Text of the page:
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[Movie 2017] The Fortress 남한산성 Namhansanseong

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October 5, 2017

 

'The Fortress' becomes fastest Chuseok movie to surpass 1 million in attendance

 

SEOUL, Oct. 5 (Yonhap) -- "The Fortress," a South Korean film depicting King Injo of the Joseon Dynasty taking refuge from a Chinese invasion, has become the fastest movie released during the Chuseok holiday to surpass 1 million in attendance, its distributor said Thursday.

 

CJ Entertainment said "The Fortress" got over the 1 million mark with 552,747 viewers Wednesday. The film premiered Tuesday, with 444,527 watching it on the opening day.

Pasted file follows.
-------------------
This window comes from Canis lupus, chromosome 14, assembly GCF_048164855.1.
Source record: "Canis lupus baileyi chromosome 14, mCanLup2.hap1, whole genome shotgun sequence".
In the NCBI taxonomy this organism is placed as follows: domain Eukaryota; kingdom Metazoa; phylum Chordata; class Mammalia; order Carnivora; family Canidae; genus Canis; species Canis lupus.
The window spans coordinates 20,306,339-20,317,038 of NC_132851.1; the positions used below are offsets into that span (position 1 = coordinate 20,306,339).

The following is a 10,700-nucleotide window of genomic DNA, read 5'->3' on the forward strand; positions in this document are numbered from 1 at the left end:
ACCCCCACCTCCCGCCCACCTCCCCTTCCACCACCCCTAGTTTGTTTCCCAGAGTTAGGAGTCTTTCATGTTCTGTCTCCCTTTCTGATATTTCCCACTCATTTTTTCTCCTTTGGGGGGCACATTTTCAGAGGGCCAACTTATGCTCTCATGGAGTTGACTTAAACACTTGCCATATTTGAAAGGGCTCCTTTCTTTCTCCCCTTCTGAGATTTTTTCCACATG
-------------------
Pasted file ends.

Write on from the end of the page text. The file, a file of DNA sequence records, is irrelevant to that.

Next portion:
It puts "The Fortress" one day ahead of the pace set by "The Face Reader," which then went on to draw 9.13 million viewers in 2013.

 

"Gwanghae: the Man Who Became the King" remains the most successful film to be released during the Chuseok holiday, attracting 12.31 million viewers following its 2012 release. That film reached 1 million in four days.

 

Directed by Hwang Dong-hyuck and adapted from a best-selling novel, "The Fortress" follows the embattled king's 47 days of hiding from an invasion by the Qing Dynasty, which ultimately ended in him surrendering to a conquering Chinese general.

 

This image, provided by CJ Entertainment, shows the promotional poster for the film "The Fortress." (Yonhap)

This image, provided by CJ Entertainment, shows the promotional poster for the film "The Fortress." (Yonhap)

 

jeeho@yna.co.kr

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Actor Lee Byung Hun talks about THE FORTRESS in this Showbiz Korea interview, with English subs.

 

Published on October 5, 2017 by ARIRANG K-POP